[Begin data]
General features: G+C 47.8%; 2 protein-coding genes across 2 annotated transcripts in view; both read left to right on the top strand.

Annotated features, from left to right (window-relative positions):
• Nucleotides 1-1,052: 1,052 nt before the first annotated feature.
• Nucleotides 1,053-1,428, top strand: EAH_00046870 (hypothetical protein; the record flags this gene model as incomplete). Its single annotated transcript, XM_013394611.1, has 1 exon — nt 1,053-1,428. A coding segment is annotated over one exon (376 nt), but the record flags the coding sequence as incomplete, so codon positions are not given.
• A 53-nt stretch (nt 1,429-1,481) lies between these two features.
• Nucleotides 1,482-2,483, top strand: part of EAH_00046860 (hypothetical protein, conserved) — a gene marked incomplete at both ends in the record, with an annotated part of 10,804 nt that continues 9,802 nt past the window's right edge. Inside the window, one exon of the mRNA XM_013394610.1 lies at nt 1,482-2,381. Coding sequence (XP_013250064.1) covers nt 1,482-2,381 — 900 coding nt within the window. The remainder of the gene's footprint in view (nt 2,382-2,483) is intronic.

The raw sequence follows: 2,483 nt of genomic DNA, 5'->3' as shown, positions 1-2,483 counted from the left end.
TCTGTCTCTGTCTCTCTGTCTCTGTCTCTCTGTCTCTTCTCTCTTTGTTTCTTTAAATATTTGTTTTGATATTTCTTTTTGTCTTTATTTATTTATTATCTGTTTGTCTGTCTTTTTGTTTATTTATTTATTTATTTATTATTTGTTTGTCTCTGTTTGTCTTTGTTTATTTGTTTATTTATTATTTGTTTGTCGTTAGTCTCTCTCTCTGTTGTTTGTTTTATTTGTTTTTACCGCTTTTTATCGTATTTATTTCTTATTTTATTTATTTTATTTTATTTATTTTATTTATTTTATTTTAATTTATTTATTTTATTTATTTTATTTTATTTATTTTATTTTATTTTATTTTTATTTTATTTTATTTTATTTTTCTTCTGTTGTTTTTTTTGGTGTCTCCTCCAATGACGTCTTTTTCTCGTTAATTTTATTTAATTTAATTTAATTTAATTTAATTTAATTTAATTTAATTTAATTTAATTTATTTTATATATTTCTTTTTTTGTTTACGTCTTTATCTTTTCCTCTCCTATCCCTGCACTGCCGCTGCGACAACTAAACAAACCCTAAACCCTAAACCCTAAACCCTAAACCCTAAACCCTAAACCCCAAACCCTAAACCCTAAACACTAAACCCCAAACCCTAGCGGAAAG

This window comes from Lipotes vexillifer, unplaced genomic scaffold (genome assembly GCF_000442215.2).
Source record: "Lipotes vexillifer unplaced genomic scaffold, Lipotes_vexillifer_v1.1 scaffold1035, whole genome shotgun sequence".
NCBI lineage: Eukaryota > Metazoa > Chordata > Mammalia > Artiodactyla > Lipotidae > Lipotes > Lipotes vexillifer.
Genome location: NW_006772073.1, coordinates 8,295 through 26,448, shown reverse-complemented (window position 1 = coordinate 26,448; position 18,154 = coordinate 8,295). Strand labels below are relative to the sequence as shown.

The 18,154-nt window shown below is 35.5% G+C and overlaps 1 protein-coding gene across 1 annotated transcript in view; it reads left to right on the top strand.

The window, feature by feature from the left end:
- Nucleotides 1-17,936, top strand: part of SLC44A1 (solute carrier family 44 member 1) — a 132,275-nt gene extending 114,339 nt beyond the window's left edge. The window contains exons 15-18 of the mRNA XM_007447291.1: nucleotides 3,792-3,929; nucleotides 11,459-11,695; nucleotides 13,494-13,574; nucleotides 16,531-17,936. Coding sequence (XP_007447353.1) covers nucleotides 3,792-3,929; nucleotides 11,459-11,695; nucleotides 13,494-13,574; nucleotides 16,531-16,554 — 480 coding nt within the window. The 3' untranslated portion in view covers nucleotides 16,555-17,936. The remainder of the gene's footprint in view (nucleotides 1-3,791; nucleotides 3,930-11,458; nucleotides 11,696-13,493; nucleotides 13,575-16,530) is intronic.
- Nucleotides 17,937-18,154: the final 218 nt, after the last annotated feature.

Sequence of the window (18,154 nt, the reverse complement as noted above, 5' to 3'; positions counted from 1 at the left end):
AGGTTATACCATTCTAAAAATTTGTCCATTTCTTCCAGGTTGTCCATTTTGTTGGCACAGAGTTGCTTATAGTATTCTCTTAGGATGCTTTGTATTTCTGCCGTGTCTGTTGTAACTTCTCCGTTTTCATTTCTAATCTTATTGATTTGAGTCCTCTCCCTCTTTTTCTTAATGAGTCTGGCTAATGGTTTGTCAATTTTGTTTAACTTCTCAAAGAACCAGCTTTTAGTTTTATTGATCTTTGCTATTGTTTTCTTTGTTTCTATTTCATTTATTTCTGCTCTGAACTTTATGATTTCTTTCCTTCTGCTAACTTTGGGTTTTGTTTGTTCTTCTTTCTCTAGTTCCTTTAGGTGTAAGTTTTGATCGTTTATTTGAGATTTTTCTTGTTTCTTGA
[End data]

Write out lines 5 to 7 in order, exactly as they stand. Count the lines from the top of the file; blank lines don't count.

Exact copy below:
• A 53-nt stretch (nt 1,429-1,481) lies between these two features.
• Nucleotides 1,482-2,483, top strand: part of EAH_00046860 (hypothetical protein, conserved) — a gene marked incomplete at both ends in the record, with an annotated part of 10,804 nt that continues 9,802 nt past the window's right edge. Inside the window, one exon of the mRNA XM_013394610.1 lies at nt 1,482-2,381. Coding sequence (XP_013250064.1) covers nt 1,482-2,381 — 900 coding nt within the window. The remainder of the gene's footprint in view (nt 2,382-2,483) is intronic.

The raw sequence follows: 2,483 nt of genomic DNA, 5'->3' as shown, positions 1-2,483 counted from the left end.